Super-focused students work on mobility and strength in classes designed for those 50 and older.
SITTING ON A bolster, a strap wrapped around my lower back and feet to help keep my pelvis and chest lifted upright, I noticed how focused my fellow students were.
They were scattered throughout the Montlake Community Center gym, sitting on bolsters, blocks or blankets. Nobody appeared distracted as yoga teacher Hiroko Karrfalt checked on everyone’s setup.
I was there for Gentle Yoga, a class designed for folks 50 and older. I already could tell I would learn a few things about focus and modifying a yoga practice.
Check out Seattle Parks and Recreation’s fitness offerings for those 50 and over at seattle.gov/parks/find/lifelong-recreation-(50).
After our opening hip work, we moved into seated twists, with many still sitting on a block or a bolster. At first, I found myself distracted, reading a sign on the wall and not paying full attention to my twists. I reminded myself to follow the lead of other students. I focused on my breath and paid attention to my spine.
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We also did a wide-legged forward fold, and this time Hiroko stopped to show us how to know whether our pelvis was tilted forward or back, and ways to modify the pose to make sure we were rolling forward. Some people sat on the floor, while others used a block to get the best angle.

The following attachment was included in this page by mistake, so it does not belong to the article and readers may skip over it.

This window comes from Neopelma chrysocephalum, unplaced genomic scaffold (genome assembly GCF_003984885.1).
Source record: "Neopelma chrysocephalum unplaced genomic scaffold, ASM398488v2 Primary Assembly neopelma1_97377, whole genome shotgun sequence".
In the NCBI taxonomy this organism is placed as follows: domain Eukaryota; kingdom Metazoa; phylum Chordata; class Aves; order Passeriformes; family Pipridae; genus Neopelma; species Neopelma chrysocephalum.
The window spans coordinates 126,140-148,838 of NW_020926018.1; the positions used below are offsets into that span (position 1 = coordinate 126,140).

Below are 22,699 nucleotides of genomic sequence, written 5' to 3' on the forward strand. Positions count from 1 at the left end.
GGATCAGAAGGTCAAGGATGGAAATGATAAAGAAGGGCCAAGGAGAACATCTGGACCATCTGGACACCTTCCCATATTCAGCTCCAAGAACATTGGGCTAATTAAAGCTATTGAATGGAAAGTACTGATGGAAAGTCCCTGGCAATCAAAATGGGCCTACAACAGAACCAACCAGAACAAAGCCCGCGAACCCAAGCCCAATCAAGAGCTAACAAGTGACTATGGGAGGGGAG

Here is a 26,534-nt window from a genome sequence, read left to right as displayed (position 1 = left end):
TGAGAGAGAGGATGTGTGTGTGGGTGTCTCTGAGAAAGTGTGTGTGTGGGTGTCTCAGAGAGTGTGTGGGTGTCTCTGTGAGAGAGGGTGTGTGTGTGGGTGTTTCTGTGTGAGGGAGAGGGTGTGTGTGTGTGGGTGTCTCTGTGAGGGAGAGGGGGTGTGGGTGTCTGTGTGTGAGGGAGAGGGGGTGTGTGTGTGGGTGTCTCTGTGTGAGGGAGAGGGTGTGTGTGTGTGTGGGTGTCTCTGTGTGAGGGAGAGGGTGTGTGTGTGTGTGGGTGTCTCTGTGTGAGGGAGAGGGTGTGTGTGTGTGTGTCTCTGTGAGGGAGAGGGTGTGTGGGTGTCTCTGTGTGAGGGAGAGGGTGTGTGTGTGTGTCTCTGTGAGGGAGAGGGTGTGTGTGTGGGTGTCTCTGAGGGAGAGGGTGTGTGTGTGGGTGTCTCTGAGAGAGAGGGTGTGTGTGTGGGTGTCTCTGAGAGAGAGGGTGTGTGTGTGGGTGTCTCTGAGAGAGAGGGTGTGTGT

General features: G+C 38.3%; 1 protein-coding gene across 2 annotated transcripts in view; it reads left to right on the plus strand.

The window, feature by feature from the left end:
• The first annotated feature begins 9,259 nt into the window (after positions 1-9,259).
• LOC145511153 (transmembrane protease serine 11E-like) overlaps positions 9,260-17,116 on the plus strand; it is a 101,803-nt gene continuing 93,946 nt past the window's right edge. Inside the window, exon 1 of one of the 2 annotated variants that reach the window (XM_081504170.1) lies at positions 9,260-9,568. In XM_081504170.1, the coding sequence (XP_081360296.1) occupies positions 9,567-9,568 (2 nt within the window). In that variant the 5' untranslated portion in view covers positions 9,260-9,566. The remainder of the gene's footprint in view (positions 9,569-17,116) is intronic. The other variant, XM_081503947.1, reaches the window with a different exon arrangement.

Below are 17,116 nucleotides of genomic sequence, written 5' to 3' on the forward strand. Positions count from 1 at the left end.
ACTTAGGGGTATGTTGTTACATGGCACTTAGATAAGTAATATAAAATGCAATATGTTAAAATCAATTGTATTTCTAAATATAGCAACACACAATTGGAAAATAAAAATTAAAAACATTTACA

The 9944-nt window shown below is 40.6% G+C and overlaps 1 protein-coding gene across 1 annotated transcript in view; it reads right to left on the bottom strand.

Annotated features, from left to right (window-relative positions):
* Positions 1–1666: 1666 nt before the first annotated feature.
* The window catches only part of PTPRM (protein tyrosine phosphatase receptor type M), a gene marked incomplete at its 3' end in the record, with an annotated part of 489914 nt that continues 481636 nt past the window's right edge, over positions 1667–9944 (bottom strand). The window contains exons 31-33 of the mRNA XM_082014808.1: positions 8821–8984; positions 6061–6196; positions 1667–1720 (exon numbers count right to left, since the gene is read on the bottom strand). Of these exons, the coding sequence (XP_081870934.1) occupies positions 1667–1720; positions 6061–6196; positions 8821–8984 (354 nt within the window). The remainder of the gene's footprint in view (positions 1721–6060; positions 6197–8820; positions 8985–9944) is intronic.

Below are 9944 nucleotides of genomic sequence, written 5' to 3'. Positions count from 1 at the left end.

Afterward, we moved to our backs, and lifted our legs into the air. I knew what was coming — core work. Hiroko had us lower one leg at a time, then lower both legs side to side for a twist and core challenge. The slow pace made the core engagement even more challenging — when moving at Hiroko’s pace, I couldn’t use momentum to make it easier.
We turned over to our hands and knees and took our first downward-facing dog, with Hiroko stopping us to explain how our shoulders should rotate and how to…